Did you know that there are trillions of teeny living things inside you?

Most of them are found in your digestive system. This is your gut microbiome. There are more of these microbes than cells in your body. It may sound alarming, but it’s totally normal.

These bacteria, fungi, and other organisms play a variety of roles. They help us use and digest our food. They also appear to be connected with our immunity, overall health, and risk of disease.

By exploring our gut microbes, researchers want to understand how they are linked to our overall health.

The microbiomes of people living with multiple sclerosis (MS) are different from those of people without MS. Based on this information, the hope is that new therapies can be developed to help people with MS.

Several studies have compared the gut microbiomes of people with and without MS. There are distinct differences. It’s still unclear if the microbiome increases the risk of MS flares or if MS flares change the gut microbiome. It may be a combination of both.

Several studies have shown that people with MS have gut dysbiosis. Certain gut bacteria create more inflammation in the body and this is seen in some people with MS. In mouse studies, some MS-like symptoms are improved by changing the gut microbiome.

Those with MS have less Prevotella histicola bacteria in their gut compared to those without MS. Copaxone (glatiramer acetate), a disease-modifying therapy, can cause these bacteria colonies to increase.

One study showed similar benefits in mice given Prevotella histicola compared to mice given Copaxone. It’s not yet known if this will work in humans.

Your gut microbiome is all of the colonies of microscopic living things in your digestive system. There are more than 1,300 types of bacteria living in the gut and even more when specific strains are counted.

No two people have exactly the same gut microbiome, but there are patterns based on a variety of factors:

  • how you were delivered (cesarean or vaginal delivery)
  • how you were fed as an infant (breastfed or formula)
  • genetics
  • age
  • medications
  • antibiotic use
  • stress
  • where you live in the world
  • diet

Our health and our gut microbiome are tightly linked. What isn’t well understood is what happens first.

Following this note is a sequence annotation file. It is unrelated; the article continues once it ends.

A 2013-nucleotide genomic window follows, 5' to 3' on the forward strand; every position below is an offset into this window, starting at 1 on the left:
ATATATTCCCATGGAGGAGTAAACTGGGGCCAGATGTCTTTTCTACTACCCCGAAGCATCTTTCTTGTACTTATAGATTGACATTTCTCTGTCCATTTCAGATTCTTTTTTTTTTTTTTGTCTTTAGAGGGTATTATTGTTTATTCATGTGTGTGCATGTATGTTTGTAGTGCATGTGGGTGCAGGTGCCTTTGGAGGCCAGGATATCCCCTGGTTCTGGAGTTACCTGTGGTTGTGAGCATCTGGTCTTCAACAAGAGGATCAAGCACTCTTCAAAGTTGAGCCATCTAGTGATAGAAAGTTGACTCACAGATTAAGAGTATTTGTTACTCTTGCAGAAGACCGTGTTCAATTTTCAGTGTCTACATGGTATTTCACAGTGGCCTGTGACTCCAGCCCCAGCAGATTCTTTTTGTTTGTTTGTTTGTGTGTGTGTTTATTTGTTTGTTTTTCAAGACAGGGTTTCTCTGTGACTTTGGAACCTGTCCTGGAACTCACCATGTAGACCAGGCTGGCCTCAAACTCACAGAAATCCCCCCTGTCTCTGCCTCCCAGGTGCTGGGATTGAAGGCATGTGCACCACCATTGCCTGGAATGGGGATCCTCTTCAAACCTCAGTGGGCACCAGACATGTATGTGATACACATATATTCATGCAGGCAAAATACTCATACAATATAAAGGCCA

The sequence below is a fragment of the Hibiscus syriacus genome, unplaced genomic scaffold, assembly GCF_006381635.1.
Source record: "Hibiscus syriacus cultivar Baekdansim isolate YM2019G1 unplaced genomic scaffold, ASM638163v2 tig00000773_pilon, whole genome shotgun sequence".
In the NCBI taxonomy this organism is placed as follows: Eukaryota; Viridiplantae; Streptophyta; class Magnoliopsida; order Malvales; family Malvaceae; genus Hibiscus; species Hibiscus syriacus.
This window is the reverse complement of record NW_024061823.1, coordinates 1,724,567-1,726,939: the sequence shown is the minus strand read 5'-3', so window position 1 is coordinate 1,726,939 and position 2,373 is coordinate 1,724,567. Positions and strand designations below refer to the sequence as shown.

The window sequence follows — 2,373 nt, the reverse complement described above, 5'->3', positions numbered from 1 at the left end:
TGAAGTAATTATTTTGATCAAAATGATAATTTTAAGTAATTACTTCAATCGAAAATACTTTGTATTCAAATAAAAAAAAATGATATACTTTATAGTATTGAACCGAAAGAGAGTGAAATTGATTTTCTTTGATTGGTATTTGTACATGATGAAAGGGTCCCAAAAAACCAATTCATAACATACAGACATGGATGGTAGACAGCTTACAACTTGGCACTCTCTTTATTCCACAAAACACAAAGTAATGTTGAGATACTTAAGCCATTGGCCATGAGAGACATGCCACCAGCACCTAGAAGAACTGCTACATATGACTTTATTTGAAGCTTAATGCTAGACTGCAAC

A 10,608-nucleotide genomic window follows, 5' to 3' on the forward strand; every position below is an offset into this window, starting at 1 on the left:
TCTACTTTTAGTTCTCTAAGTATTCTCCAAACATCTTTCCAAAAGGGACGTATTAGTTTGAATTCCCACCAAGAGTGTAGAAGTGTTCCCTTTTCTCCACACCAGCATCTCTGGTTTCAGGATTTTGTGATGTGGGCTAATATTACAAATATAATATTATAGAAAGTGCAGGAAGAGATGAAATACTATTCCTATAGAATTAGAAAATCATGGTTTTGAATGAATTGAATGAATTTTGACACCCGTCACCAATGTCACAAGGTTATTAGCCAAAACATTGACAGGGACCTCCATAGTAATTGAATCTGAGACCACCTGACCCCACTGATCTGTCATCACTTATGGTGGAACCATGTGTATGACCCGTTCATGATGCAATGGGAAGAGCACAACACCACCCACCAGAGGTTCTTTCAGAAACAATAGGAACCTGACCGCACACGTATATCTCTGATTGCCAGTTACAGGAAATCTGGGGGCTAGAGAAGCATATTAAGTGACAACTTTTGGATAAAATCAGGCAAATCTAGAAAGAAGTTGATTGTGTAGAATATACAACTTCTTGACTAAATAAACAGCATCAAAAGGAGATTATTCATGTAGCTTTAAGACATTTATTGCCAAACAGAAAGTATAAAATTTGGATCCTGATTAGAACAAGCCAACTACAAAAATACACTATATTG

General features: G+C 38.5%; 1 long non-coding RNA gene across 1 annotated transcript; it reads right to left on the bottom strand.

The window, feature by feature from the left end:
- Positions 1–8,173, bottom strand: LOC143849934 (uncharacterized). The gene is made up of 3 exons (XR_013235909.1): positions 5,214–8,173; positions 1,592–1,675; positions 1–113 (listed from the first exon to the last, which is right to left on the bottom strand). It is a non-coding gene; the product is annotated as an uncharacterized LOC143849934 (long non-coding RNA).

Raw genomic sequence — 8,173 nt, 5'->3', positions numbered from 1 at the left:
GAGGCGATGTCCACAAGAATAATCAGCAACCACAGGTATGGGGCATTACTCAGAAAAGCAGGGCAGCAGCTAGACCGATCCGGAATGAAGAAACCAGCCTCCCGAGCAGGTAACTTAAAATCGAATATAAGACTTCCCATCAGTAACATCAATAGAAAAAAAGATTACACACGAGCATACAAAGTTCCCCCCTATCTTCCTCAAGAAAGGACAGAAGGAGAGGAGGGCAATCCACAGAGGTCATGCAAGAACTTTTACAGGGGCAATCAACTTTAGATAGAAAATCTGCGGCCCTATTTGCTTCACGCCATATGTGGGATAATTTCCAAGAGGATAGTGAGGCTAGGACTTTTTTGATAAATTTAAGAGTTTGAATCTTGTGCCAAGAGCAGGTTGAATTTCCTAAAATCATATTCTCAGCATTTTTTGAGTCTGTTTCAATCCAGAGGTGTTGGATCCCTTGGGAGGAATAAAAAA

Does the microbiome change, setting us up for disease? Or does a change in health create a shift in your microbiome? Researchers are still exploring these big questions.

The rates of autoimmune disease and allergies have gone up in recent years. One theory to explain this is the hygiene hypothesis.

Many of us live in clean environments with little exposure to pathogens. However, with less infectious disease, we see more cases of allergies and autoimmune disease. The theory is that this rise is caused by major changes in the gut microbiome due to reduced exposure.

When any of the colonies in your gut microbiome are out of balance, it’s known as dysbiosis. Dysbiosis can cause a variety of digestive symptoms. It’s associated with the development of many autoimmune diseases.

Normally, the bacteria in our digestive tract do not enter the rest of our body. There is a strong barrier wall of cells around the digestive tract. This prevents bacteria in the digestive tract from “leaking” into the bloodstream.

Dysbiosis in the digestive tract can cause gaps in these barrier walls. Bacteria that normally stay in the digestive tract can get out, causing inflammation. This inflammation is linked with autoimmune diseases, including MS.

Some factors, like genetics and environment, are out of your control. Our gut microbiome is established early on in life, but there are factors that affect it.

Some changes promote greater health and diversity in our microbiome. Other changes can harm.

Here are some things you can do to promote a healthy, balanced gut microbiome:

  • Eat more fiber. Fiber provides food for all those little bacteria in your gut. Fiber comes from fruits, vegetables, beans, lentils, nuts, seeds, and whole grains.
  • Reduce alcohol intake. Alcohol is shown to contribute to dysbiosis. If you drink, you may want to consider cutting down.
  • Eat fermented foods. Fermented foods are sources of healthy bacteria and may provide health benefits. Fermented foods include kimchi, tempeh, yogurt, kefir, miso, and sauerkraut.
  • Manage stress. Stress can affect the health of your gut microbiota. Try out some stress-relieving techniques, such as yoga or meditation, to cope with stress.
  • Use antibiotics wisely. Along with the bad bacteria, antibiotics can also destroy some of the good ones. This can lead to dysbiosis. It’s important to only use antibiotics when needed and take them as directed. Taking a probiotic supplement may restore some of the good bacteria.
  • Explore probiotic supplements. Probiotic supplements may be helpful. More research is needed to figure out the best dose and strain for specific conditions. The US Probiotic Guide could be a good place to start.

Trillions of microbes live in and on the human body. Most of these are in the gut.

There is interest in how the types of bacteria in our gut can influence our health.

A person with MS is more likely to have dysbiosis. Dysbiosis is when the gut microbiome is out of balance. This increases the risk of autoimmune diseases and inflammation.

Eating a high-fiber diet with fermented foods can support a healthy gut microbiome.

Research is ongoing to see how changing the gut microbiome may help people with MS.